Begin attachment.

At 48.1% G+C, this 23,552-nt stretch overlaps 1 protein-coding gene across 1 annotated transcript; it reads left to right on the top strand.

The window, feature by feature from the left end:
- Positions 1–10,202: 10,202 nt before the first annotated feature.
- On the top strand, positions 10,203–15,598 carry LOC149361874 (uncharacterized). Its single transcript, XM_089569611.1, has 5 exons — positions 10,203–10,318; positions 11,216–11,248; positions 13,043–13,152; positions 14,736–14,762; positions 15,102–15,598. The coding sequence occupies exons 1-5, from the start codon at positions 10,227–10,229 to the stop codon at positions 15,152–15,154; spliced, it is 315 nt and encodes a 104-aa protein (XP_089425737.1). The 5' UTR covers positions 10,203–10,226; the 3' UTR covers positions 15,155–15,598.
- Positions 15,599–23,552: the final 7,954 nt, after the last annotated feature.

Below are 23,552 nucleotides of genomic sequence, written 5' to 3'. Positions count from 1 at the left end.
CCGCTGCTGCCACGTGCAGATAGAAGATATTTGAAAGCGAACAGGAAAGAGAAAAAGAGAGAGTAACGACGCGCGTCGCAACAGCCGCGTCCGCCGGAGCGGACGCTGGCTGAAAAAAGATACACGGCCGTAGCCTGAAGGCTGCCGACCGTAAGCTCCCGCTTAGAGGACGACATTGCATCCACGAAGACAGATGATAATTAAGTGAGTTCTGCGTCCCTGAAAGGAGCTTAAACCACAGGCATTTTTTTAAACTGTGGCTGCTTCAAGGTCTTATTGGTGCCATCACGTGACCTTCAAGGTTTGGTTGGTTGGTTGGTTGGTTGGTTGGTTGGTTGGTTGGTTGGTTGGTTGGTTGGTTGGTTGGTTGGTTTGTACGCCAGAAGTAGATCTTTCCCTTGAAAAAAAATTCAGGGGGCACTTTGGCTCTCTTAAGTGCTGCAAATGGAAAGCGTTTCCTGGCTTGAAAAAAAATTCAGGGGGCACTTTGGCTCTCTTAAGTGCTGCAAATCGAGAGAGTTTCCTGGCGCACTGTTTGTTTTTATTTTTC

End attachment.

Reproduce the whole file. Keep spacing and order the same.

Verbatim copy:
At 48.1% G+C, this 23,552-nt stretch overlaps 1 protein-coding gene across 1 annotated transcript; it reads left to right on the top strand.

The window, feature by feature from the left end:
- Positions 1–10,202: 10,202 nt before the first annotated feature.
- On the top strand, positions 10,203–15,598 carry LOC149361874 (uncharacterized). Its single transcript, XM_089569611.1, has 5 exons — positions 10,203–10,318; positions 11,216–11,248; positions 13,043–13,152; positions 14,736–14,762; positions 15,102–15,598. The coding sequence occupies exons 1-5, from the start codon at positions 10,227–10,229 to the stop codon at positions 15,152–15,154; spliced, it is 315 nt and encodes a 104-aa protein (XP_089425737.1). The 5' UTR covers positions 10,203–10,226; the 3' UTR covers positions 15,155–15,598.
- Positions 15,599–23,552: the final 7,954 nt, after the last annotated feature.

Below are 23,552 nucleotides of genomic sequence, written 5' to 3'. Positions count from 1 at the left end.
CCGCTGCTGCCACGTGCAGATAGAAGATATTTGAAAGCGAACAGGAAAGAGAAAAAGAGAGAGTAACGACGCGCGTCGCAACAGCCGCGTCCGCCGGAGCGGACGCTGGCTGAAAAAAGATACACGGCCGTAGCCTGAAGGCTGCCGACCGTAAGCTCCCGCTTAGAGGACGACATTGCATCCACGAAGACAGATGATAATTAAGTGAGTTCTGCGTCCCTGAAAGGAGCTTAAACCACAGGCATTTTTTTAAACTGTGGCTGCTTCAAGGTCTTATTGGTGCCATCACGTGACCTTCAAGGTTTGGTTGGTTGGTTGGTTGGTTGGTTGGTTGGTTGGTTGGTTGGTTGGTTGGTTGGTTGGTTGGTTGGTTTGTACGCCAGAAGTAGATCTTTCCCTTGAAAAAAAATTCAGGGGGCACTTTGGCTCTCTTAAGTGCTGCAAATGGAAAGCGTTTCCTGGCTTGAAAAAAAATTCAGGGGGCACTTTGGCTCTCTTAAGTGCTGCAAATCGAGAGAGTTTCCTGGCGCACTGTTTGTTTTTATTTTTC